Person scratching head while looking down the tracks

When Things go Wrong

The majority of CTA rides are on-time and uneventful, but sometimes service can be disrupted. Here’s what we do about it.

On an average weekday, the CTA provides about 1.6 million rides on its buses and trains. If that were a city population, it would be the fifth-largest city in the United States (or, in other words, that’s more rides than if the entire population of Philadelphia took a ride on one of our buses or trains each weekday).

CTA ‘L’ trains travel about 221,633 miles on a typical weekday (that’s about seven times the circumference of Earth at the equator). More than 1,800 buses travel over 159,547 miles on a typical weekday (that’s almost another six times around the equator).

And together? The distance our vehicles travel on an average weekday is almost a full trip to the moon and back.

The majority of those rides are on-time and uneventful—but with a system this large and complex, problems do occur. A problem at just the wrong time can affect the commute of thousands of people.

There are countless reasons why service can be disrupted or delayed. In many cases, the disruption/delay is entirely out of CTA’s control. Examples include roadway congestion and situations that require us to call on police or fire department personnel, or people who fall ill while simply riding a bus or train. Though CTA vehicles are well-maintained by experienced staff, mechanical issues can still occur, just as with any vehicle that travels hundreds of miles every day.

Through planning, infrastructure investment, maintenance and operations, we do everything we can to make passenger trips as timely, convenient and comfortable as possible.

Regardless of the cause of a problem, there are many things we do to address them both during and after an incident. We also work hard to prevent them in the first place. We have one overriding goal: To keep our buses and trains running safely and on time 24/7.

To help you better understand a few of the challenges we, as the nation’s second-largest transit system, face, we’ve put together this page to cover some of the causes for delays and what we do to address them.
 

On this page

 

 

On the ‘L’ System

Why do delays happen on the ‘L’ and what do you do about them?

Rail networks are complicated systems and there are a lot of variables that can affect service. The cause of delays can range from equipment problems to people falling ill on their commute.

Knowing that we must deal with the unexpected every day, our schedulers design a little wiggle room into the schedule—this allows for most run-of-the-mill delays, which can be compensated for by a train by simply continuing without further interruption.

If a delay occurs at the peak of a rush period, however—even for just a few minutes—it can cause trains to quickly back-up, resulting in an area of rolling congestion and/or gaps in service in front of the delayed train.

Delays can quickly become compounded: For example, once something has delayed a train, more people will be waiting at stations ahead and the delayed train can become crowded, leaving people behind at each platform. It can then also lead to a train taking longer to stop at each station, falling further behind schedule. As a result, we sometimes have to implement what are known as "service restoration techniques" to space trains out (such as running a train express or holding trains at stations across the line). These options are carefully considered by service management personnel, because they also can cause some additional inconveniences for some riders.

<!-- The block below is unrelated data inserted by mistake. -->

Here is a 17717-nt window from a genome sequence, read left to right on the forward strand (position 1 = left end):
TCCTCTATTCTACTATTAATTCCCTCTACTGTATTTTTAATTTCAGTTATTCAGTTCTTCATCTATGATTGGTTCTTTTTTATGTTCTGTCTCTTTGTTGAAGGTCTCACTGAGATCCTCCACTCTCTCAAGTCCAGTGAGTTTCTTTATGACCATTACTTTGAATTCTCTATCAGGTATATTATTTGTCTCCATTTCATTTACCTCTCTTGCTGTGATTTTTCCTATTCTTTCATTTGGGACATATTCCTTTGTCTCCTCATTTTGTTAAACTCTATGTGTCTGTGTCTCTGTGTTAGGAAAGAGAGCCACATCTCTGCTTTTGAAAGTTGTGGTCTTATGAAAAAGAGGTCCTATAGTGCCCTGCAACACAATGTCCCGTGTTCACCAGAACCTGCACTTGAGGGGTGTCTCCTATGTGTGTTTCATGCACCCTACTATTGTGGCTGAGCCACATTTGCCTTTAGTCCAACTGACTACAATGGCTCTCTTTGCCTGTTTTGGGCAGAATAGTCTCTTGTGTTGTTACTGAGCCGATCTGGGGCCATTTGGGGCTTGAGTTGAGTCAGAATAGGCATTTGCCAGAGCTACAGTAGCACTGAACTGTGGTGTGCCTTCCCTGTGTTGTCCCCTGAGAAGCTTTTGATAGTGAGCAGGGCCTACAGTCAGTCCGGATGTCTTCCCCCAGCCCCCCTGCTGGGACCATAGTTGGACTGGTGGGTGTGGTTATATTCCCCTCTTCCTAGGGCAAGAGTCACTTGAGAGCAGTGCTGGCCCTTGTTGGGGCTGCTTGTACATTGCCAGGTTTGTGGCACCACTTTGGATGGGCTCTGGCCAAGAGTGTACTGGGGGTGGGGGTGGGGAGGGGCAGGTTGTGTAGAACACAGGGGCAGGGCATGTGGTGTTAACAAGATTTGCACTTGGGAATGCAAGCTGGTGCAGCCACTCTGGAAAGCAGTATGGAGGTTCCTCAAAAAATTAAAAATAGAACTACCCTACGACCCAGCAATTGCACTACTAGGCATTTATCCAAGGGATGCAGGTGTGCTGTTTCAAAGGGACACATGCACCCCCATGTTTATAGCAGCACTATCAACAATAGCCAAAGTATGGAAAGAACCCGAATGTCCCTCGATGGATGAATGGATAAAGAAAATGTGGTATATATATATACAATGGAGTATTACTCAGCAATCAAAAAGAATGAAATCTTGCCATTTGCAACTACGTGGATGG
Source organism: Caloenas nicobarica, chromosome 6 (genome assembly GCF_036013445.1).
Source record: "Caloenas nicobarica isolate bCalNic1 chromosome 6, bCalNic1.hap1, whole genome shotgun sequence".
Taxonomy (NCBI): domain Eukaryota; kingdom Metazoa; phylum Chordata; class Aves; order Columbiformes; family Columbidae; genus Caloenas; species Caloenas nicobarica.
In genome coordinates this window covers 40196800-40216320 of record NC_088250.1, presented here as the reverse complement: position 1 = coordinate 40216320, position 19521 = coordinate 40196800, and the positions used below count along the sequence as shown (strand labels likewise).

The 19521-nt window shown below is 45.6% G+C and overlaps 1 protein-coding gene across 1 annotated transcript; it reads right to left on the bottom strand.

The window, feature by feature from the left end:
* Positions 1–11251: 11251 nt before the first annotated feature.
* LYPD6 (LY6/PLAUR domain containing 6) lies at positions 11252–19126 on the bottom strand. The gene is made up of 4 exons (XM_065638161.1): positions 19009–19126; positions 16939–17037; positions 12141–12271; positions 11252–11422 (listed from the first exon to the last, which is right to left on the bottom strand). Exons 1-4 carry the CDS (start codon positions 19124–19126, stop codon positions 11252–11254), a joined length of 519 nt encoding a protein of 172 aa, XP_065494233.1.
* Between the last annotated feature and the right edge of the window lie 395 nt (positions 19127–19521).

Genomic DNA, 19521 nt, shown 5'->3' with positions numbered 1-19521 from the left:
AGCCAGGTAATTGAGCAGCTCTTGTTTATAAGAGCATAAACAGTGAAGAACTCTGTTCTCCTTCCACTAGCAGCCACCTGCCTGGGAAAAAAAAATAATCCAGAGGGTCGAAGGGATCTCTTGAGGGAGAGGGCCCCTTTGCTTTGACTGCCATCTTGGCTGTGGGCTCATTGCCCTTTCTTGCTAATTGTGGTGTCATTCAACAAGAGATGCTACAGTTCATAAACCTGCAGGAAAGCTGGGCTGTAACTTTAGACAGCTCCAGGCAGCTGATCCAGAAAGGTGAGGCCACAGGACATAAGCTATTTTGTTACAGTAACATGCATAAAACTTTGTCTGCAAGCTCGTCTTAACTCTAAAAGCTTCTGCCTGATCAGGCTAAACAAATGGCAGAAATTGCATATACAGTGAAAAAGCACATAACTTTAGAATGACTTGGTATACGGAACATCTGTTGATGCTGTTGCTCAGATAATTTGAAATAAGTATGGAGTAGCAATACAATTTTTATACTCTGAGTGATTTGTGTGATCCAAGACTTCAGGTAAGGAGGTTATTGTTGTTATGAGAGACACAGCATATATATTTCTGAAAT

Though we've upgraded huge portions of the 'L' system, we continue to undergo a variety of track and signal upgrades, route renovations and reconstructions across much of the system. Along with new railcars and new or overhauled buses to replace older ones (which can be more likely to have equipment problems), we're doing quite a lot to reduce delays and improve the quality of service on the 'L'.

Still, there are times when delays are simply unavoidable, as with any busy rail system anywhere in the world. Here, we'll outline some of the more common causes of delays, why they happen, and what we do about them...
 

Equipment Problems (Trains, Signals, Switches, etc.)

Just as bicycles get flat tires and automobiles sometimes break down, train cars—full of complex mechanisms and technology—encounter occasional problems too.

For the most part, our trains run very well. If any one of the many thousands of components on our nearly ~1,400 train cars fails, it can result in a delay and affect the quality of service along its route.

Our operators do more than just drive the train--they go through extensive training and have a great deal of experience for solving problems on-the-go. An 8-car train, for example, has 32 side door sets, 32 motors under the floor, over 64 braking mechanisms alone. Additionally, trains have countless onboard systems for passenger comfort, safety, communications and more. Although a stuck door, a propulsion system error or a brake problem can delay a train, our operators typically only need a few minutes to troubleshoot and get their train moving again.

If a track junction experiences a problem, such as the loss of signals from a neighborhood power outage, we may have to manually throw and lock switches in place before we can get trains moving through safely. This takes extra time and can require trains to operate at restricted speeds to ensure your safety. Signal and switch maintainers are on duty at all hours and, in the event a problem occurs, they often arrive in minutes to begin solving it.

With more than 1,400 railcars traveling nearly a quarter of a million miles a day over 200 miles of track, it’s a tough job and it takes a lot of people working very hard to keep the city moving.